4. The role of natural selection in the evolution of trait complexity can be characterized by testing hypothesized links between complex forms and their functions across species. Predatory venoms are composed of multiple proteins that collectively function to incapacitate prey. Venom complexity fluctuates over evolutionary timescales, with apparent increases and decreases in complexity, and yet the causes of this variation are unclear. We tested alternative hypotheses linking venom complexity and ecological sources of selection from diet in the largest clade of front-fanged venomous snakes in North America: the rattlesnakes, copperheads, cantils, and cottonmouths. We generated independent transcriptomic and proteomic measures of venom complexity and collated several natural history studies to quantify dietary variation. We then constructed genome-scale phylogenies for these snakes for comparative analyses. Strikingly, prey phylogenetic diversity was more strongly correlated to venom complexity than was overall prey species diversity, specifically implicating prey species’ divergence, rather than the number of lineages alone, in the evolution of complexity. Prey phylogenetic diversity further predicted transcriptomic complexity of three of the four largest gene families in viper venom, showing that complexity evolution is a concerted response among many independent gene families. We suggest that the phylogenetic diversity of prey measures functionally relevant divergencemore »in the targets of venom, a claim supported by sequence diversity in the coagulation cascade targets of venom. Our results support the general concept that the diversity of species in an ecological community is more important than their overall number in determining evolutionary patterns in predator trait complexity.

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  5. Abstract Motivation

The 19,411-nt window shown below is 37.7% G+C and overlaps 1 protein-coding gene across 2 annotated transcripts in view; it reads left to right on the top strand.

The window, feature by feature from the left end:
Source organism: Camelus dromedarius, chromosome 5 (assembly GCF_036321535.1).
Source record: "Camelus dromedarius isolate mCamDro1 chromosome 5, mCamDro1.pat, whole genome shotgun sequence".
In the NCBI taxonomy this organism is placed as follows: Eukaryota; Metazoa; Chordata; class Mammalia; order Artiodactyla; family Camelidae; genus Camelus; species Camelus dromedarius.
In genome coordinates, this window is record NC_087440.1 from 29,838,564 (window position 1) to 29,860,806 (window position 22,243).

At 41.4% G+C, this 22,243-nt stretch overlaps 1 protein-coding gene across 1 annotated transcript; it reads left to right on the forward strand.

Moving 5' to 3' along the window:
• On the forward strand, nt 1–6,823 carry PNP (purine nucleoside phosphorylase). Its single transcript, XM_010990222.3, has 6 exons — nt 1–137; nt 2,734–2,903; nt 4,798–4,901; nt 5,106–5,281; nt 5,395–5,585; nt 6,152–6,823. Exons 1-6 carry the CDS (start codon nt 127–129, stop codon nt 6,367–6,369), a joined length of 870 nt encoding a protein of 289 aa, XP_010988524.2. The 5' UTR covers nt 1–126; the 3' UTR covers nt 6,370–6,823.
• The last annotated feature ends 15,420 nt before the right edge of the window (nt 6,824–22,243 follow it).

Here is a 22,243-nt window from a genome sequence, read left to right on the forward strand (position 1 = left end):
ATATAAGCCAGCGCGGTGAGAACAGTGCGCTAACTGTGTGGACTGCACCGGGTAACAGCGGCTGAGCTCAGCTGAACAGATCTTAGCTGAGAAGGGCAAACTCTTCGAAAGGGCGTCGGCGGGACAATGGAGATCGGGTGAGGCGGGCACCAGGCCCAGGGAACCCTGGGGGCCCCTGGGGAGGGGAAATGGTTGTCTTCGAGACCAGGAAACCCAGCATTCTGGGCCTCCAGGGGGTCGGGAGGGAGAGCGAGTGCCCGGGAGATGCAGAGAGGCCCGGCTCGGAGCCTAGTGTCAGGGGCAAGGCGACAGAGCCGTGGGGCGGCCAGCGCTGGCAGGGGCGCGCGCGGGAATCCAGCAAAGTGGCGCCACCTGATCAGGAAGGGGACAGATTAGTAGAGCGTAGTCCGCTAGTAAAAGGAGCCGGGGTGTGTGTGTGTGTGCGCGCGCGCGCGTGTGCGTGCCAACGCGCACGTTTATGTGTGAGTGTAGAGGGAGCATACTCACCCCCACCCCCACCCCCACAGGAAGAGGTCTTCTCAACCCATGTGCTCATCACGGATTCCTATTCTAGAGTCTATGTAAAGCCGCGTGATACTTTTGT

Next-generation sequencing has become exceedingly common and has transformed our ability to explore nonmodel systems. In particular, transcriptomics has facilitated the study of venom and evolution of toxins in venomous lineages; however, many challenges remain. Primarily, annotation of toxins in the transcriptome is a laborious and time-consuming task. Current annotation software often fails to predict the correct coding sequence and overestimates the number of toxins present in the transcriptome. Here, we present ToxCodAn, a python script designed to perform precise annotation of snake venom gland transcriptomes. We test ToxCodAn with a set of previously curated transcriptomes and compare the results to other annotators. In addition, we provide a guide for venom gland transcriptomics to facilitate future research and use Bothrops alternatus as a case study for ToxCodAn and our guide.

    Results

    Our analysis reveals that ToxCodAn provides precise annotation of toxins present in the transcriptome of venom glands of snakes. Comparison with other annotators demonstrates that ToxCodAn has better performance with regard to run time ($>20x$ faster), coding sequence prediction ($>3x$ more accurate) and the number of toxins predicted (generating $>4x$ less false positives). In this sense, ToxCodAn is a valuable resource for toxin annotation. The ToxCodAn framework can bemore »expanded in the future to work with other venomous lineages and detect novel toxins.